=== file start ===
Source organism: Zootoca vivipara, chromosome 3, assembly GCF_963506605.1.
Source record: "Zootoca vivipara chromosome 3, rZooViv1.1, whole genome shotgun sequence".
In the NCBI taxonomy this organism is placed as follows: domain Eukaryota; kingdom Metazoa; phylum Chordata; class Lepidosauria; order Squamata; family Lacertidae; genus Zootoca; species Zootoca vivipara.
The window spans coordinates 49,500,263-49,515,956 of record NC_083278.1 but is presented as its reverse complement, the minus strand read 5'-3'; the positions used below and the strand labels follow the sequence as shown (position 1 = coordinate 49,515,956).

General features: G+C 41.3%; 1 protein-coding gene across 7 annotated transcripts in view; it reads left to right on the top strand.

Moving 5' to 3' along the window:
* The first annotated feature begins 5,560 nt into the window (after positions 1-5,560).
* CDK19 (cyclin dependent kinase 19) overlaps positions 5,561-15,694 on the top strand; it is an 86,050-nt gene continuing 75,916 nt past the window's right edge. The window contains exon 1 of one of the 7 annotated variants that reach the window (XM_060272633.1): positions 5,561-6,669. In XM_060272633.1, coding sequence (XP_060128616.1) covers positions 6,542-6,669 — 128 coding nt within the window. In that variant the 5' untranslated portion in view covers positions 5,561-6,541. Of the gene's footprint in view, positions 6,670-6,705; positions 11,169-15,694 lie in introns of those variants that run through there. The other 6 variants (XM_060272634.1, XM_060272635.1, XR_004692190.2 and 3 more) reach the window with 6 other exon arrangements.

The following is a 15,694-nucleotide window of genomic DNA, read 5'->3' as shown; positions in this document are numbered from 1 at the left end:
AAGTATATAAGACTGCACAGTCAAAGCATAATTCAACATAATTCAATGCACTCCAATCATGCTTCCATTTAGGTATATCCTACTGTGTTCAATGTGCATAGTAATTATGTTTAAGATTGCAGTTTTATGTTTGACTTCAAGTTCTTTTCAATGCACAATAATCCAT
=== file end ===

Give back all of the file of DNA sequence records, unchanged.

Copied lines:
Source organism: Zootoca vivipara, chromosome 3, assembly GCF_963506605.1.
Source record: "Zootoca vivipara chromosome 3, rZooViv1.1, whole genome shotgun sequence".
In the NCBI taxonomy this organism is placed as follows: domain Eukaryota; kingdom Metazoa; phylum Chordata; class Lepidosauria; order Squamata; family Lacertidae; genus Zootoca; species Zootoca vivipara.
The window spans coordinates 49,500,263-49,515,956 of record NC_083278.1 but is presented as its reverse complement, the minus strand read 5'-3'; the positions used below and the strand labels follow the sequence as shown (position 1 = coordinate 49,515,956).

General features: G+C 41.3%; 1 protein-coding gene across 7 annotated transcripts in view; it reads left to right on the top strand.

Moving 5' to 3' along the window:
* The first annotated feature begins 5,560 nt into the window (after positions 1-5,560).
* CDK19 (cyclin dependent kinase 19) overlaps positions 5,561-15,694 on the top strand; it is an 86,050-nt gene continuing 75,916 nt past the window's right edge. The window contains exon 1 of one of the 7 annotated variants that reach the window (XM_060272633.1): positions 5,561-6,669. In XM_060272633.1, coding sequence (XP_060128616.1) covers positions 6,542-6,669 — 128 coding nt within the window. In that variant the 5' untranslated portion in view covers positions 5,561-6,541. Of the gene's footprint in view, positions 6,670-6,705; positions 11,169-15,694 lie in introns of those variants that run through there. The other 6 variants (XM_060272634.1, XM_060272635.1, XR_004692190.2 and 3 more) reach the window with 6 other exon arrangements.

The following is a 15,694-nucleotide window of genomic DNA, read 5'->3' as shown; positions in this document are numbered from 1 at the left end:
AAGTATATAAGACTGCACAGTCAAAGCATAATTCAACATAATTCAATGCACTCCAATCATGCTTCCATTTAGGTATATCCTACTGTGTTCAATGTGCATAGTAATTATGTTTAAGATTGCAGTTTTATGTTTGACTTCAAGTTCTTTTCAATGCACAATAATCCAT